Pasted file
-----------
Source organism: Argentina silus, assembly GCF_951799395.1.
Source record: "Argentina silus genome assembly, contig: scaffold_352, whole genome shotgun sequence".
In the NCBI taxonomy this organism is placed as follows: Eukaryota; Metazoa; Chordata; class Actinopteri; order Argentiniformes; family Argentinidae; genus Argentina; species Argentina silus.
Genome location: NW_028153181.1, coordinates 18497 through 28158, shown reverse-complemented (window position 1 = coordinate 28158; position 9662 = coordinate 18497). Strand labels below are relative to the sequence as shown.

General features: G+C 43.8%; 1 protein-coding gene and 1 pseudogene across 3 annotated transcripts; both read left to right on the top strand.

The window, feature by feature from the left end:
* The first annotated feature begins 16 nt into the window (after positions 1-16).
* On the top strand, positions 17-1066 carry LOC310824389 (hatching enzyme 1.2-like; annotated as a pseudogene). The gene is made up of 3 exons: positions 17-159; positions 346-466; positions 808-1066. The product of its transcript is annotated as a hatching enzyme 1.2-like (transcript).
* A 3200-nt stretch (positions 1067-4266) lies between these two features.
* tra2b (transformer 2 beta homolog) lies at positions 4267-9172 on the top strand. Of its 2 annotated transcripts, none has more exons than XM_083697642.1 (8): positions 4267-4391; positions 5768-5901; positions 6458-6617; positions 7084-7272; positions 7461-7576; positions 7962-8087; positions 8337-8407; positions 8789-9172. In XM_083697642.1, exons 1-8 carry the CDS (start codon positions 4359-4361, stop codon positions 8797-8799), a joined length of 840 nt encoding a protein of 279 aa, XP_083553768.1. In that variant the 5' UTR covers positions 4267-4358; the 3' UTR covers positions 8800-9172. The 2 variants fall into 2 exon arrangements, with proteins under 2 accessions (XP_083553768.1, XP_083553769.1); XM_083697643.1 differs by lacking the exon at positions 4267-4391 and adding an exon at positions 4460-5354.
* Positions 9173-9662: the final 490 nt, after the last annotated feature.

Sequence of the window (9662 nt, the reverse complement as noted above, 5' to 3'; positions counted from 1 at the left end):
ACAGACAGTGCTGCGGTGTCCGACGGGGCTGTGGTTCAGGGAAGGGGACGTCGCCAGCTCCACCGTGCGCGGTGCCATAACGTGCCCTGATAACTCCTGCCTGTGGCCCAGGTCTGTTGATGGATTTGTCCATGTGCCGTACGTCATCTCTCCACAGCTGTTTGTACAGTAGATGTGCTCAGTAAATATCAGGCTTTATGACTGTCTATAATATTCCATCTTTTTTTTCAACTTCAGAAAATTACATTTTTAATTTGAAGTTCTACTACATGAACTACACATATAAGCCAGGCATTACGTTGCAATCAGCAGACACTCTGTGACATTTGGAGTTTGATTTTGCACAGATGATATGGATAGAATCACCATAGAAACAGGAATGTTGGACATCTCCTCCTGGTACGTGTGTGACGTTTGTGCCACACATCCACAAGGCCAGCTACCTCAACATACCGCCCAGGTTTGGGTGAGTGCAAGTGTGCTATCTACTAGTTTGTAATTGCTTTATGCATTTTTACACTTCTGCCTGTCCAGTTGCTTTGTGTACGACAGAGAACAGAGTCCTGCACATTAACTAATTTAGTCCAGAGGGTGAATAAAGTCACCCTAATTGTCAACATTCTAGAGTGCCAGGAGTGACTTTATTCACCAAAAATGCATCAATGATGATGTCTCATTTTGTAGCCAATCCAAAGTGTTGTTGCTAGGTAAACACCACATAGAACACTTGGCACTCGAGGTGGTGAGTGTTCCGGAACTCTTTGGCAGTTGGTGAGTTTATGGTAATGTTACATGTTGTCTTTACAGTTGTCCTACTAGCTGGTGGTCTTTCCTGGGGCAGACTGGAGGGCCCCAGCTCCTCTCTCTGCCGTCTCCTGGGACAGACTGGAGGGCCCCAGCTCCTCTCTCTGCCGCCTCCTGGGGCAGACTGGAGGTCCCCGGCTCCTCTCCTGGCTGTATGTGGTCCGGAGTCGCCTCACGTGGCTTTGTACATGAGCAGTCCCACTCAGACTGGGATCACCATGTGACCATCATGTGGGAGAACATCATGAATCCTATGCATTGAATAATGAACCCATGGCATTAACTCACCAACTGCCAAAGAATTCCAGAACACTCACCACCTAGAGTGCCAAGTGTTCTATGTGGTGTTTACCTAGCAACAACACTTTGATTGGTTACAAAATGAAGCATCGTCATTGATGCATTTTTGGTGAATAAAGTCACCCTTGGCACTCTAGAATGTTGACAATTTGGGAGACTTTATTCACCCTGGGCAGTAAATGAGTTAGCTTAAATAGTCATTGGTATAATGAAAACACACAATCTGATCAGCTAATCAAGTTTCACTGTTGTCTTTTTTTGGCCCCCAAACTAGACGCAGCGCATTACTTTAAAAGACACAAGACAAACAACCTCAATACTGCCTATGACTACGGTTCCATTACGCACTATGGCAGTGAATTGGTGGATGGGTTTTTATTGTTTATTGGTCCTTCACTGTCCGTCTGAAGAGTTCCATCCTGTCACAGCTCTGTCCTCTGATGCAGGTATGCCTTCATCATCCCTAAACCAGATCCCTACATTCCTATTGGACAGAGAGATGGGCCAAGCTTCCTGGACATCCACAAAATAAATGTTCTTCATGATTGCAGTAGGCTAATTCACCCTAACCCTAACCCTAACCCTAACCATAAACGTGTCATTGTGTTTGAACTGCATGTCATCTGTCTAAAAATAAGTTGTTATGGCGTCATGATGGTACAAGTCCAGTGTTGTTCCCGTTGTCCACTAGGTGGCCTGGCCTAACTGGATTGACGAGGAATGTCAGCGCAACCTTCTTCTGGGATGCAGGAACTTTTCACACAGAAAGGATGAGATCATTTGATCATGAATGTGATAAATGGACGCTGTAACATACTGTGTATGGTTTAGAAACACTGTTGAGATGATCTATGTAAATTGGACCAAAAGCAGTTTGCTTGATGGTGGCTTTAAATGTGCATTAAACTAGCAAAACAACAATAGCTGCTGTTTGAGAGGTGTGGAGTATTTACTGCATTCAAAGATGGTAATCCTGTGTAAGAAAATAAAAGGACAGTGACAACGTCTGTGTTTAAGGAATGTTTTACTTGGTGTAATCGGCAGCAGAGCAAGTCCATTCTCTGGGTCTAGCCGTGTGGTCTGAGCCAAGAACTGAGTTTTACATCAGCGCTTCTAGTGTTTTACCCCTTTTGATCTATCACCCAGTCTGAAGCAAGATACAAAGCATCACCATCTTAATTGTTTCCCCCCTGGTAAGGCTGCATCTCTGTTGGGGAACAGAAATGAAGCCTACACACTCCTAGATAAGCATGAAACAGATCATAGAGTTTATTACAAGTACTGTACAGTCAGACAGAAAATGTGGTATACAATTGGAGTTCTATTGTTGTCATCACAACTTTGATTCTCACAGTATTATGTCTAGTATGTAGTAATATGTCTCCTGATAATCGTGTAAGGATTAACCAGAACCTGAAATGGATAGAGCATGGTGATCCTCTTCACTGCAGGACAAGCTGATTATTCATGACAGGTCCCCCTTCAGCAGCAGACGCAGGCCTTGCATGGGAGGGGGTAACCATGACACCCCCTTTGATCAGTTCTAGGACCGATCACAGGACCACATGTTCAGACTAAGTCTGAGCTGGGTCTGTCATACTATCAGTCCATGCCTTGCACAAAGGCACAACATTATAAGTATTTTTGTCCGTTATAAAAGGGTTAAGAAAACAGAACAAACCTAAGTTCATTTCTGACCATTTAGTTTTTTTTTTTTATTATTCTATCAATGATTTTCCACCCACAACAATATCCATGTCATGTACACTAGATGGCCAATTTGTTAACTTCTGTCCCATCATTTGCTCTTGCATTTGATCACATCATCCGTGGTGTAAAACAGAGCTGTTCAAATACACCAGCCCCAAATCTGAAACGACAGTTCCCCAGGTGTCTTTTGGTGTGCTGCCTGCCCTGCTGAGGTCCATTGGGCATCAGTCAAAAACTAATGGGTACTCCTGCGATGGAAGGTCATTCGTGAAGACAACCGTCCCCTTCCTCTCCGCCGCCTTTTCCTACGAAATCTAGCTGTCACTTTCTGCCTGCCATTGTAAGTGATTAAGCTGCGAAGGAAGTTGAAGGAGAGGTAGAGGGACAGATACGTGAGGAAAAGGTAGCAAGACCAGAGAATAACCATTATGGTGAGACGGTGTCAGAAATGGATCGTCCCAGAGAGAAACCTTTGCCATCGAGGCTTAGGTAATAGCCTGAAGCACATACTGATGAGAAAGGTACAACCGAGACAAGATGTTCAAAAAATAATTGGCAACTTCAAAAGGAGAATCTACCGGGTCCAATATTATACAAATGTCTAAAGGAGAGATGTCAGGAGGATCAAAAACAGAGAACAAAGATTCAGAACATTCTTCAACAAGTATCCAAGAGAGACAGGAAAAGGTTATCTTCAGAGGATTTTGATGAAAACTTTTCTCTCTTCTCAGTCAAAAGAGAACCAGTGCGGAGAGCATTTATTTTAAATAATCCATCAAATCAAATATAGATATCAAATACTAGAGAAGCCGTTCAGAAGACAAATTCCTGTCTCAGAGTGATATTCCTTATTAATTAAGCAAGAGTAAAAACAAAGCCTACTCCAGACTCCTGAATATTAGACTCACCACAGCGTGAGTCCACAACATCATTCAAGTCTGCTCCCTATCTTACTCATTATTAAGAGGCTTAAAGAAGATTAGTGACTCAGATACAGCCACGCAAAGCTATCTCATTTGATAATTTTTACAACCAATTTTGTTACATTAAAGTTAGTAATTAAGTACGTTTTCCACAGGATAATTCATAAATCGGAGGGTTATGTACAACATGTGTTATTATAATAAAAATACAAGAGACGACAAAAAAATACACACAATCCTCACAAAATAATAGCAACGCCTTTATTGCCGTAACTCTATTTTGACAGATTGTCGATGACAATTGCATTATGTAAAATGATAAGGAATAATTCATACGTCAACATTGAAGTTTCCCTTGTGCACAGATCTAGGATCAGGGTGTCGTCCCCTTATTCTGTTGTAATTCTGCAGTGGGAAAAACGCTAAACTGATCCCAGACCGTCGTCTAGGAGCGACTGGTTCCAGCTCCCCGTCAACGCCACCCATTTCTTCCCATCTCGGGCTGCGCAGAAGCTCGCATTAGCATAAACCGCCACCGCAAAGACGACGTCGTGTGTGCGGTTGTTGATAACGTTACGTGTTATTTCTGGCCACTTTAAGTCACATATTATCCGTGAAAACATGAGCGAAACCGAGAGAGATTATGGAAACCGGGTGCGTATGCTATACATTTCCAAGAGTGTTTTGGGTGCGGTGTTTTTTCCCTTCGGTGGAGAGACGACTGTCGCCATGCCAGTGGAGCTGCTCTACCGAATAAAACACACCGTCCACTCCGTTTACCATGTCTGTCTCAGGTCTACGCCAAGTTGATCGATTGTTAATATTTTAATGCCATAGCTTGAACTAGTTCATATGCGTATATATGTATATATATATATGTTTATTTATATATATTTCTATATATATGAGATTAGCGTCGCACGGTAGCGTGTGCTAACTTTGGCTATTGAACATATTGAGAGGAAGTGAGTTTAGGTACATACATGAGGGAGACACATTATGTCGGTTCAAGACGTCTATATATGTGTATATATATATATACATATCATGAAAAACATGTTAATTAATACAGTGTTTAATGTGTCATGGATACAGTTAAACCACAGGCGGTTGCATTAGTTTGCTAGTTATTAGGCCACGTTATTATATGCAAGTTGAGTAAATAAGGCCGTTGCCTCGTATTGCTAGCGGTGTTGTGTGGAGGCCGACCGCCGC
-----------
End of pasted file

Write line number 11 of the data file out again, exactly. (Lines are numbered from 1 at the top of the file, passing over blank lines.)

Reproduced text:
* Positions 9173-9662: the final 490 nt, after the last annotated feature.